VOGONS


First post, by ElBrunzy

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I think all pci soundcard that provide soundblaster emulation require the use of having the cpu in virtual 8086 mode. This disable running good titles as zone66 video game or crystal dream ][ demo, to name a few. So I guess it was somehow impossible to provide sb emulation while having the cpu in real mode and I would like to know why.

Reply 1 of 15, by Tiido

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PCI cards cannot handle ISA DMA, a compatibilityTSR must be able to capture the writes to DMA controller which necessitates entry into protected mode. Then it can capture all the DMA controller writes and initiate sound playback on the actual hardware.

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Reply 2 of 15, by ElBrunzy

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If I understand what you suggest right is that a sb emulation TSR all have to do is capture the DMA call and that would explain it's small 2~5kb footprint. I can agree that DMA writes need the processor to be in virtual mode for being intercepted, but does that mean it could be possible to emulate prior soundblaster cart that did not used DMA ?

I think if that was true then it would had been done already so while I am very grateful you took the time to answer my question, Tiido, I think there is something more to it about opl and pcm output.

Reply 3 of 15, by dr.zeissler

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ESSsolo1 does not require emm386 loaded.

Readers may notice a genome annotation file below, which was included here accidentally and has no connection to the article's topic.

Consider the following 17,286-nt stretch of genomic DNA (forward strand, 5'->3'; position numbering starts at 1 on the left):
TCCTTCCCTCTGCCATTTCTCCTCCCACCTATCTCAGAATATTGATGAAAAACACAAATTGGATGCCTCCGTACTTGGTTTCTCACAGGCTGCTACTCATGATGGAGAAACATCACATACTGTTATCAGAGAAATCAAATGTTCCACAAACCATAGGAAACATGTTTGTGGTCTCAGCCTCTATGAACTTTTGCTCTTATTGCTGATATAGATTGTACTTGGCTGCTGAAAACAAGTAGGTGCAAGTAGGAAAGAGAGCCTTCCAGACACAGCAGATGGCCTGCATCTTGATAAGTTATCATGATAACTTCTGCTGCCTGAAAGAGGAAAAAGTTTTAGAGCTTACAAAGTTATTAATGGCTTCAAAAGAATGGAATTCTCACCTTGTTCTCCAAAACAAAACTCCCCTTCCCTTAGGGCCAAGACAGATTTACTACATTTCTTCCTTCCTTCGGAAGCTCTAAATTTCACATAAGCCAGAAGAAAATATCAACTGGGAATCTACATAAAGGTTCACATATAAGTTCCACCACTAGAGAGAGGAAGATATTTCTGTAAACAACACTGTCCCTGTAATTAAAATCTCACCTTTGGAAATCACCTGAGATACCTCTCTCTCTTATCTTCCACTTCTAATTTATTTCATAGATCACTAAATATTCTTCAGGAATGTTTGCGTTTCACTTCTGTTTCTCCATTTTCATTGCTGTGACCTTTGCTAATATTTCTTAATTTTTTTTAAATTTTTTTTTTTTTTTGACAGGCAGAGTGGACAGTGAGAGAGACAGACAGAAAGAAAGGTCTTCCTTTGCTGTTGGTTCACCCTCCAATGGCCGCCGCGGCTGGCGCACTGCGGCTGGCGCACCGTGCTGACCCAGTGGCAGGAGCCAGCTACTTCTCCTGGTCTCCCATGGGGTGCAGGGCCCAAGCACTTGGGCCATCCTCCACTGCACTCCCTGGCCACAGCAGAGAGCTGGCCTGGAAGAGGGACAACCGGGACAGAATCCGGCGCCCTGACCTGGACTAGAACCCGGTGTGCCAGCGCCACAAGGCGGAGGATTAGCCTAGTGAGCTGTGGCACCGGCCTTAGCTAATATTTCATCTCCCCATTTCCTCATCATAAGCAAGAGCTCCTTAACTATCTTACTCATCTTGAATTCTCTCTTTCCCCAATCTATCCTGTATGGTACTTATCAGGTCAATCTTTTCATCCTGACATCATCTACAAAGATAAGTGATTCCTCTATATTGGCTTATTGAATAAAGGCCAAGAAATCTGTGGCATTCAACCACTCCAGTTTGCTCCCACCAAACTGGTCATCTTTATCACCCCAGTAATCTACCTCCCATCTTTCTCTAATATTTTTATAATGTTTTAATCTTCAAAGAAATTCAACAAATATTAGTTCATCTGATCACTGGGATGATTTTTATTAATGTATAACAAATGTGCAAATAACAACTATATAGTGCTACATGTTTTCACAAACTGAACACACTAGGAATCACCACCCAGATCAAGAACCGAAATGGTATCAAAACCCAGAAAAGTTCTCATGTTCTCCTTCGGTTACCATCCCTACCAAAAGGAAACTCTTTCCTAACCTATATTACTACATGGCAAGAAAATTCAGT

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Reply 4 of 15, by kjliew

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ElBrunzy wrote on 2021-01-16, 16:04:

I think all pci soundcard that provide soundblaster emulation require the use of having the cpu in virtual 8086 mode.

No, not all PCI soundcard. Some have built-in port trapping and DMA snooping logic and do not rely on CPU virtual 8086 mode to do so. From a technical perspective, this works for any PCI soundcard design willing to spend the silicon for SB emulation on chipsets with PCI as the north-south link. Both the north-bound DMA and the south-bound port I/O will pass through PCI.

Only for newer generations of chipsets where PCI was demoted to the south, then this no longer works reliably.

Reply 5 of 15, by Tiido

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Pure hardware solution requires chipset support, and all that support is variable within old chipsets and completely absent in things past Pentium III era. For example with many chipsets, access to a chipset peripheral such as DMA controller will not be visible on PCI bus so there isn't anything to snoop, the chipset knows this request is for a base peripheral and forwards it directly to it. There are some cool things like DDMA and PC/PCI but all of these require chipset support...

Stuff like Covox etc. are purely IO based devices and that is not any kind of problem as long as chipset doesn't get in the way. LPT is a base peripheral and doesn't necessarily appear on PCI bus...

T-04YBSC, a new YMF71x based sound card & Official VOGONS thread about it
Newly made 4MB 60ns 30pin SIMMs ~
mida sa loed ? nagunii aru ei saa 😜

Reply 6 of 15, by ElBrunzy

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oh wow now that's good news and thank you a lot for you very professional explanation. Now we will need to build a list of pci soundcard that provide that emulation in real mode. I think it's safe to say that the sblive does not. I have a yamaha 724 and now I'm totally wondering if it does. Post result later, can you tell us more about that dma bridge chip ?

Reply 7 of 15, by Grzyb

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ALS4000 provides SB16 (and SBPro in stereo) in real mode.